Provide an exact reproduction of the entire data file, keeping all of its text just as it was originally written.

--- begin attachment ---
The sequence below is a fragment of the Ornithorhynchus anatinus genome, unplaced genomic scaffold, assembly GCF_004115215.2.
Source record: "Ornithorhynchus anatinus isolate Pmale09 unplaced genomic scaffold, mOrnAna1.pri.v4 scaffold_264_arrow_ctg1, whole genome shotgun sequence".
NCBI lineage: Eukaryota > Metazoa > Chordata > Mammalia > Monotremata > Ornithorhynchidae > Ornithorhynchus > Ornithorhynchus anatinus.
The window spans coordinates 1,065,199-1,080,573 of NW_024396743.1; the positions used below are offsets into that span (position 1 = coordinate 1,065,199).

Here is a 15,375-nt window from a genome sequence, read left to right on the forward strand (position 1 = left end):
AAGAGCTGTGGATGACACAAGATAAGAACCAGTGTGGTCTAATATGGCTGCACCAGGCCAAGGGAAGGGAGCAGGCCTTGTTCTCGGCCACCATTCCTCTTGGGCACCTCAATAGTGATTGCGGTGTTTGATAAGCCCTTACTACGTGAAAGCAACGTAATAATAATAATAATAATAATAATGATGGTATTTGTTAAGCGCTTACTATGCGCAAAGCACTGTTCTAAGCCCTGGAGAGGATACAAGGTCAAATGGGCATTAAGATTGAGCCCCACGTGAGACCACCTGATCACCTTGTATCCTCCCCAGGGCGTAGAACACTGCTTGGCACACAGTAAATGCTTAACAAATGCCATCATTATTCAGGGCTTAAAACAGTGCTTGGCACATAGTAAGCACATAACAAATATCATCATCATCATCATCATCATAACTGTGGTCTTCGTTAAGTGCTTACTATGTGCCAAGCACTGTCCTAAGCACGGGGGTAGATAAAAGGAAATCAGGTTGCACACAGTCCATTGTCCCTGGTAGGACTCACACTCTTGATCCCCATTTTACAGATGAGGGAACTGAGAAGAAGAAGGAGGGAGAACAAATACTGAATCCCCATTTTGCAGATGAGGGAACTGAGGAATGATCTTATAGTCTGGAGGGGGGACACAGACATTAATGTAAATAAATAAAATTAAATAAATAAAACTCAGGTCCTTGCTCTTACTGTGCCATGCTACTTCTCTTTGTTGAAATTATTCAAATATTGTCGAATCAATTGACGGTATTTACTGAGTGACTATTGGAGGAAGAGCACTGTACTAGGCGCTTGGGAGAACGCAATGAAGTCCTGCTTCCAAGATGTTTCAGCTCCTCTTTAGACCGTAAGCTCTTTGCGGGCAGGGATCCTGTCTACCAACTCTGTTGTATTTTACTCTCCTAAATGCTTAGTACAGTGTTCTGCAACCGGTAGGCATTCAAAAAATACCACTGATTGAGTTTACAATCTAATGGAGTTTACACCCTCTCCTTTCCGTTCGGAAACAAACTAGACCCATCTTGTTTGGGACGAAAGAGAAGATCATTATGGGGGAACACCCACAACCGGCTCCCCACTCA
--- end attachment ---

The sequence below is a fragment of the Ornithorhynchus anatinus genome, unplaced genomic scaffold, assembly GCF_004115215.2.
Source record: "Ornithorhynchus anatinus isolate Pmale09 unplaced genomic scaffold, mOrnAna1.pri.v4 scaffold_264_arrow_ctg1, whole genome shotgun sequence".
NCBI lineage: Eukaryota > Metazoa > Chordata > Mammalia > Monotremata > Ornithorhynchidae > Ornithorhynchus > Ornithorhynchus anatinus.
The window spans coordinates 1,065,199-1,080,573 of NW_024396743.1; the positions used below are offsets into that span (position 1 = coordinate 1,065,199).

Here is a 15,375-nt window from a genome sequence, read left to right on the forward strand (position 1 = left end):
AAGAGCTGTGGATGACACAAGATAAGAACCAGTGTGGTCTAATATGGCTGCACCAGGCCAAGGGAAGGGAGCAGGCCTTGTTCTCGGCCACCATTCCTCTTGGGCACCTCAATAGTGATTGCGGTGTTTGATAAGCCCTTACTACGTGAAAGCAACGTAATAATAATAATAATAATAATAATGATGGTATTTGTTAAGCGCTTACTATGCGCAAAGCACTGTTCTAAGCCCTGGAGAGGATACAAGGTCAAATGGGCATTAAGATTGAGCCCCACGTGAGACCACCTGATCACCTTGTATCCTCCCCAGGGCGTAGAACACTGCTTGGCACACAGTAAATGCTTAACAAATGCCATCATTATTCAGGGCTTAAAACAGTGCTTGGCACATAGTAAGCACATAACAAATATCATCATCATCATCATCATCATAACTGTGGTCTTCGTTAAGTGCTTACTATGTGCCAAGCACTGTCCTAAGCACGGGGGTAGATAAAAGGAAATCAGGTTGCACACAGTCCATTGTCCCTGGTAGGACTCACACTCTTGATCCCCATTTTACAGATGAGGGAACTGAGAAGAAGAAGGAGGGAGAACAAATACTGAATCCCCATTTTGCAGATGAGGGAACTGAGGAATGATCTTATAGTCTGGAGGGGGGACACAGACATTAATGTAAATAAATAAAATTAAATAAATAAAACTCAGGTCCTTGCTCTTACTGTGCCATGCTACTTCTCTTTGTTGAAATTATTCAAATATTGTCGAATCAATTGACGGTATTTACTGAGTGACTATTGGAGGAAGAGCACTGTACTAGGCGCTTGGGAGAACGCAATGAAGTCCTGCTTCCAAGATGTTTCAGCTCCTCTTTAGACCGTAAGCTCTTTGCGGGCAGGGATCCTGTCTACCAACTCTGTTGTATTTTACTCTCCTAAATGCTTAGTACAGTGTTCTGCAACCGGTAGGCATTCAAAAAATACCACTGATTGAGTTTACAATCTAATGGAGTTTACACCCTCTCCTTTCCGTTCGGAAACAAACTAGACCCATCTTGTTTGGGACGAAAGAGAAGATCATTATGGGGGAACACCCACAACCGGCTCCCCACTCA